There is no denying that entering in to a new commercial or retail lease can be a costly and time consuming exercise for both the tenant and landlord. Once negotiations and signing of the lease are out of the way, further costs may arise in order to register a lease over the title of the property. As an example, a landlord may be required to prepare and register a subleasing plan or a deposited plan in order to adequately define the part of the land that is being leased, and the tenant is liable for the Land Titles Office fees for lodgement and registration of the lease.
A common question we are asked is “Do I need to register my lease?”. Our answer is more often than not “yes, you should register your lease” and here is why.
- Generally speaking, a tenant has the most to gain from Lease registration. By registering their lease a tenant gains a registered interest over the title of the property, which they can claim on if necessary.
- If the lease is properly made and executed, the lease will be binding on both parties regardless of whether it is registered. However, in ACT and NSW only leases with a term of 3 years or less are automatically afforded statutory protection under the relevant Land Titles legislation without being registered on the title (note that the length of short term leases that are provided statutory protection may differ depending on which state or territory legislation applies to your lease). This means that a lease of a term greater than 3 years (including any options to renew) should be registered in order to gain statutory protection and a registered interest on the title.
- If a lease for a term greater than 3 years is unregistered and a bank holds a registered interest over the title, the bank or mortgagee is not obligated to recognise the tenant’s right to occupy the property unless they have consented to the lease. The process of registering a lease includes contacting the mortgagee for consent and requesting production of the title, meaning a record of consent is obtained. Mortgagees will often pass on their costs for consenting.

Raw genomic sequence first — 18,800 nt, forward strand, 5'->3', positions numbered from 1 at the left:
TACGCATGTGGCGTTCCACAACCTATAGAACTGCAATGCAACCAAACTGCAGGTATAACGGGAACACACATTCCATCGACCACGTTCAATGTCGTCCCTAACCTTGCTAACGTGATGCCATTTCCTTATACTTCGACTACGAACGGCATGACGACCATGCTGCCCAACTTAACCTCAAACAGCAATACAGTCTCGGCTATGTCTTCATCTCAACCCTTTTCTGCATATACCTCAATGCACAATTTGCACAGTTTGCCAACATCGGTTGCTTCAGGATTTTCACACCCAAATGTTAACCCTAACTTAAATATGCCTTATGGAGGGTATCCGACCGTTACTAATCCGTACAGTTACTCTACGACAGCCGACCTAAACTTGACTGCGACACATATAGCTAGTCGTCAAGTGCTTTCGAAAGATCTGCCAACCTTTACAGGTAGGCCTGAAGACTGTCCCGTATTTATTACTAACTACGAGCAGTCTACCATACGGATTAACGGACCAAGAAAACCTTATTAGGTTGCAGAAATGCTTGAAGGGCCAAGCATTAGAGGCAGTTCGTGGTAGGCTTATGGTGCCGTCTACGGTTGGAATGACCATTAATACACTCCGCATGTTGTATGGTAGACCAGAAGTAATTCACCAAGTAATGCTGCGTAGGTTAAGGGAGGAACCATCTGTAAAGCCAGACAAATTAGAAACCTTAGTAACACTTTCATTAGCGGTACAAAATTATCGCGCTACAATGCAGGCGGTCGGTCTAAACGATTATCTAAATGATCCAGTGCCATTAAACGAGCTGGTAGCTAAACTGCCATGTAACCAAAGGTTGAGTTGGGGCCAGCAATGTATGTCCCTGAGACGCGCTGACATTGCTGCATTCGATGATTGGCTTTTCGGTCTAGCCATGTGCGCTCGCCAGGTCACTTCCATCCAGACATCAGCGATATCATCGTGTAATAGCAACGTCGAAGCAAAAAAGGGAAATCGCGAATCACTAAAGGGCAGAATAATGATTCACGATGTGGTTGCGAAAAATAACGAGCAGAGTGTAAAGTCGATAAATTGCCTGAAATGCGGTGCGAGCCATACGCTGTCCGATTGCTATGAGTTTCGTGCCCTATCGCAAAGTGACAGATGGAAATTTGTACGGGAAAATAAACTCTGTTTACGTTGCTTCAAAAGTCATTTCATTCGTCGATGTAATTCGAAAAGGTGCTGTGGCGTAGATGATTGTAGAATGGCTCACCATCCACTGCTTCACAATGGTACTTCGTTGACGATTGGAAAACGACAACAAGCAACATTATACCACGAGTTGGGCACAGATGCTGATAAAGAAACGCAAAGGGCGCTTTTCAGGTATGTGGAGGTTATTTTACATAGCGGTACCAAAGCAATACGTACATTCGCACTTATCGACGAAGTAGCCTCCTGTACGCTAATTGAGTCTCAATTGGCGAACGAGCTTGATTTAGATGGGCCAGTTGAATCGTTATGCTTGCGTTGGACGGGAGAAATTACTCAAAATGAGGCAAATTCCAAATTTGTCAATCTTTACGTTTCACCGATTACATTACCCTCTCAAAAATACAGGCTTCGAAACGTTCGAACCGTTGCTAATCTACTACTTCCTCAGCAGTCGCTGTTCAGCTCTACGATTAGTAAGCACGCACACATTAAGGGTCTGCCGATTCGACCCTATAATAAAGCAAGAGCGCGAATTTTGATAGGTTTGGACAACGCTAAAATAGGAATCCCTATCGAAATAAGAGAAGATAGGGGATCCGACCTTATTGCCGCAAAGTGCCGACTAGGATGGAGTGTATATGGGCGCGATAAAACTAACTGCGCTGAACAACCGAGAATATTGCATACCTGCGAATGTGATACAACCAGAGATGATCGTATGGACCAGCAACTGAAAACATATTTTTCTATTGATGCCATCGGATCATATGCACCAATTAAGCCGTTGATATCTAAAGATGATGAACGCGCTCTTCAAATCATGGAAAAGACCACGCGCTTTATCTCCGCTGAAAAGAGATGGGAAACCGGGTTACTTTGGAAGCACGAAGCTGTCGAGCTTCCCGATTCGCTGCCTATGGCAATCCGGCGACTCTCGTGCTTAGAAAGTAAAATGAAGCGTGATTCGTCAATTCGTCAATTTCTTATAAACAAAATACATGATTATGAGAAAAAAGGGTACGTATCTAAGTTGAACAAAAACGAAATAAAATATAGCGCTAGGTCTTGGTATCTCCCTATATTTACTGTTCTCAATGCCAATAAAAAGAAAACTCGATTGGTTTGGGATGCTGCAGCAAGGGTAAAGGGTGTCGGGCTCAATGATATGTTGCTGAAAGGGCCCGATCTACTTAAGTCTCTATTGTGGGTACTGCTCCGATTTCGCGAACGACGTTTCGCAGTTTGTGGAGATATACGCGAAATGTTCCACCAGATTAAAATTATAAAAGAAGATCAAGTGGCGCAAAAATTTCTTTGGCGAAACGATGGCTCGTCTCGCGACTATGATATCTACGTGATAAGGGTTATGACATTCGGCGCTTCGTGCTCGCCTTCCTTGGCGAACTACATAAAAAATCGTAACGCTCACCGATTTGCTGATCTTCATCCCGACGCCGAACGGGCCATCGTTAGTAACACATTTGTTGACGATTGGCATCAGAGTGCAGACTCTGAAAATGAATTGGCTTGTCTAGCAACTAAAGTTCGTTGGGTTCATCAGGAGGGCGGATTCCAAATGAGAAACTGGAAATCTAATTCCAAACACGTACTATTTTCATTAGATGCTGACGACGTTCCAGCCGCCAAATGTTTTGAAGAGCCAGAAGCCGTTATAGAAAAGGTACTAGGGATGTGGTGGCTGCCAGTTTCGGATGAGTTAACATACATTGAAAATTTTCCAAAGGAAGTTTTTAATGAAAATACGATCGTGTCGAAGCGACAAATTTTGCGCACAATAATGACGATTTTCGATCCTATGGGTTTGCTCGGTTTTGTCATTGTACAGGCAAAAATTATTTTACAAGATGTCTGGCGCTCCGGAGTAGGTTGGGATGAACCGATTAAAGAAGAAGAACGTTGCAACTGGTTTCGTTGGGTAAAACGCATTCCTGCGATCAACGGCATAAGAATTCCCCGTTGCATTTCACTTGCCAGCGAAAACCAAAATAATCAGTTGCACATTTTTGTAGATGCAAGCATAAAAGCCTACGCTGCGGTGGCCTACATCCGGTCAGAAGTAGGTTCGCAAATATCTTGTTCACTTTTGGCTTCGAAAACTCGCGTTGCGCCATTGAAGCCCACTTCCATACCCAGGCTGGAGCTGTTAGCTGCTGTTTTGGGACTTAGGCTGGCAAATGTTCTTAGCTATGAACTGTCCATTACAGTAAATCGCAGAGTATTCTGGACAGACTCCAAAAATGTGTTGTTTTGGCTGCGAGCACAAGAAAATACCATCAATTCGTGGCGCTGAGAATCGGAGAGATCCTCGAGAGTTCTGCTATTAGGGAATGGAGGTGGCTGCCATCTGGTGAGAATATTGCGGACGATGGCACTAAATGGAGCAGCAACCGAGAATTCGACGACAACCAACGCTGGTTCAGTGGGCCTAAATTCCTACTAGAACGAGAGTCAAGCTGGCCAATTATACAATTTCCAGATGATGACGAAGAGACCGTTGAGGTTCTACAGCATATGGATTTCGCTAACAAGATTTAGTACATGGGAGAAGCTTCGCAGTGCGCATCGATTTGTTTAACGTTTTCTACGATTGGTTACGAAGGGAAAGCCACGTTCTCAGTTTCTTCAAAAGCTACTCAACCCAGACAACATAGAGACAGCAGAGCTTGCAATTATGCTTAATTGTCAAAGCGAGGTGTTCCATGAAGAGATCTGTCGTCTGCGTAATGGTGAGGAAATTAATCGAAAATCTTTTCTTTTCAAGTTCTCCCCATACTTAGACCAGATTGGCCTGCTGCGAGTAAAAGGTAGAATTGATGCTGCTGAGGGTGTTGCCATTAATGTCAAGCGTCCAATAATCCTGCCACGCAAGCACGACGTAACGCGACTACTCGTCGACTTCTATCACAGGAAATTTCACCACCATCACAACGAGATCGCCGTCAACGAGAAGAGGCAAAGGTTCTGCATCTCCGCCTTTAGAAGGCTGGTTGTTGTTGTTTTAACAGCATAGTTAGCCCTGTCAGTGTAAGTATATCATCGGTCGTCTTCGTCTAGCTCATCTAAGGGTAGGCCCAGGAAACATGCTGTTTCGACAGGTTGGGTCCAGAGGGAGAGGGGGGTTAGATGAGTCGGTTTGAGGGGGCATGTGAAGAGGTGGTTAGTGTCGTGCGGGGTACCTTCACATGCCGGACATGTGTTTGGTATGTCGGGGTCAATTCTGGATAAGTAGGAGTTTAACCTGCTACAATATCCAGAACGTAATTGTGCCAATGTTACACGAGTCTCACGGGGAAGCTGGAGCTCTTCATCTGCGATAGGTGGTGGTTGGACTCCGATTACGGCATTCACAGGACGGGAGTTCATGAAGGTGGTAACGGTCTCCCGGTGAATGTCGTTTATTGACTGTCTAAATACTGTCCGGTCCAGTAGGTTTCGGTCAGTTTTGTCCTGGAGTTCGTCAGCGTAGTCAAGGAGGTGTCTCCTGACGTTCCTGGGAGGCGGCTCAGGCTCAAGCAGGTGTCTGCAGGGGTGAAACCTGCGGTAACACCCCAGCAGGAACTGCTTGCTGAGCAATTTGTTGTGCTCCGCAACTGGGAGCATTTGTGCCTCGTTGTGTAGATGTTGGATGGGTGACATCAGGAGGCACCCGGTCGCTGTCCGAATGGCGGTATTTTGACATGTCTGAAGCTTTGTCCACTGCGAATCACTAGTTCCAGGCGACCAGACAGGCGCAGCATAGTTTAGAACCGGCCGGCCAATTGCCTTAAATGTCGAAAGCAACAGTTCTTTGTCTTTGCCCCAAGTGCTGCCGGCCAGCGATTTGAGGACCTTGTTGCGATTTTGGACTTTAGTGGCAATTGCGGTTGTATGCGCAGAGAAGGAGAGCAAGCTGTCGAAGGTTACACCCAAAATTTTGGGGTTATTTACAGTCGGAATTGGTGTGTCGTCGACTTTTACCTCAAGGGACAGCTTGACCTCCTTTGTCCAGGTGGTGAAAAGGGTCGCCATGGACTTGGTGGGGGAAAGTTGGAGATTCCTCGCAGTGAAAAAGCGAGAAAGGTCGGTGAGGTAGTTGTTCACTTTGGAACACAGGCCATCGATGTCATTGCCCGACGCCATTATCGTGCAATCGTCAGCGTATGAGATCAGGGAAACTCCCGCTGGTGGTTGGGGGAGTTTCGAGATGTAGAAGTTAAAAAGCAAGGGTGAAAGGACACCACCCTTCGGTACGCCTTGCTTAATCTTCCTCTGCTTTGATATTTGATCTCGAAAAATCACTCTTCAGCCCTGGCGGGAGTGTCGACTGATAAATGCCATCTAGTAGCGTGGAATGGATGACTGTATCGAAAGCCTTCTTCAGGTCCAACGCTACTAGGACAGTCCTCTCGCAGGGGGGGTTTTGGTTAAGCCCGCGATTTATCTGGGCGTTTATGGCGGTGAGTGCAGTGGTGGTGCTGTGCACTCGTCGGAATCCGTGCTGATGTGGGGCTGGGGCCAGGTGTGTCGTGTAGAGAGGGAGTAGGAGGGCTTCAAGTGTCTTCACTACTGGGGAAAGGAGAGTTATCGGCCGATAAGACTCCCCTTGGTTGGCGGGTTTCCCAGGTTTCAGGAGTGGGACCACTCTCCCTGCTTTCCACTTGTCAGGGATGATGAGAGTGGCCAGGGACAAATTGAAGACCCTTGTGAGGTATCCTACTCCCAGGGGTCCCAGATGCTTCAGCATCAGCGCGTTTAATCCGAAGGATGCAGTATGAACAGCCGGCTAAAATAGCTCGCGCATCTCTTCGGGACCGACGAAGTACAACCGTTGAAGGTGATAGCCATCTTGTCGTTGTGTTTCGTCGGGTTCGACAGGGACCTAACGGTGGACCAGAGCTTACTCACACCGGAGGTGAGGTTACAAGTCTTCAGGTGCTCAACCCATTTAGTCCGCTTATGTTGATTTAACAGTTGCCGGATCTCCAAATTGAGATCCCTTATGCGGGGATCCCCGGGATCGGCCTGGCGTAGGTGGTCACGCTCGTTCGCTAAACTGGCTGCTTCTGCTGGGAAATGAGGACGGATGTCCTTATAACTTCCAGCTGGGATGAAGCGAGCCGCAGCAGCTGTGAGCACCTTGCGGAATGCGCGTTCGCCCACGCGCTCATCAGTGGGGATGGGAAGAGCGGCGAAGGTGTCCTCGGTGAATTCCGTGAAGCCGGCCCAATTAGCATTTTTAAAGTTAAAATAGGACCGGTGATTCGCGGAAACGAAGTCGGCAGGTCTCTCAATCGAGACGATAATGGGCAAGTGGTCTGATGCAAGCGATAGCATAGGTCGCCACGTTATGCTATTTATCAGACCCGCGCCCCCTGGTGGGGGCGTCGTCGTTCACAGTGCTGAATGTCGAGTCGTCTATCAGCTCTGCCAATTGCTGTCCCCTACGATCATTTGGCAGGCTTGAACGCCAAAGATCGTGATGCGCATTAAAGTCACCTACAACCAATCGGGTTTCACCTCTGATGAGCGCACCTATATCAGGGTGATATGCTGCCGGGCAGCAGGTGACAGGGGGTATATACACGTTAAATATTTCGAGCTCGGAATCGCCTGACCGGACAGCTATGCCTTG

- If a lease is not registered, any competing interest that is registered over the title will take preference to the unregistered lease.
- For a landlord, allowing a lease to be registered on their title is of no detriment and has little effect. Having said that, it may add value to their property, for instance in the event that a landlord was attempting to sell their property, prospective buyers will want to be aware of all potential interests over the property. If applicable, the land may also be of more value if it has already been surveyed or identified using a subleasing plan or deposited plan, allowing a prospective buyer to enter into multiple leases over the premises.
It is important for landlords to keep in mind that if a tenant requires the lease to be registered, the landlord has an obligation to attend to registration of the lease. Tenants should also be aware that they will be required to pay the costs of registration of the Lease, currently $135.00 in the ACT and $136.30 in NSW, and factor this in to their costs for entering into a new lease. Both parties should ensure that, when signing a lease, it is in a form that will be acceptable to the relevant Land Titles Office when it is sent for registration.
Please contact our office if you require assistance or advice in relation to your existing or proposed commercial or retail lease.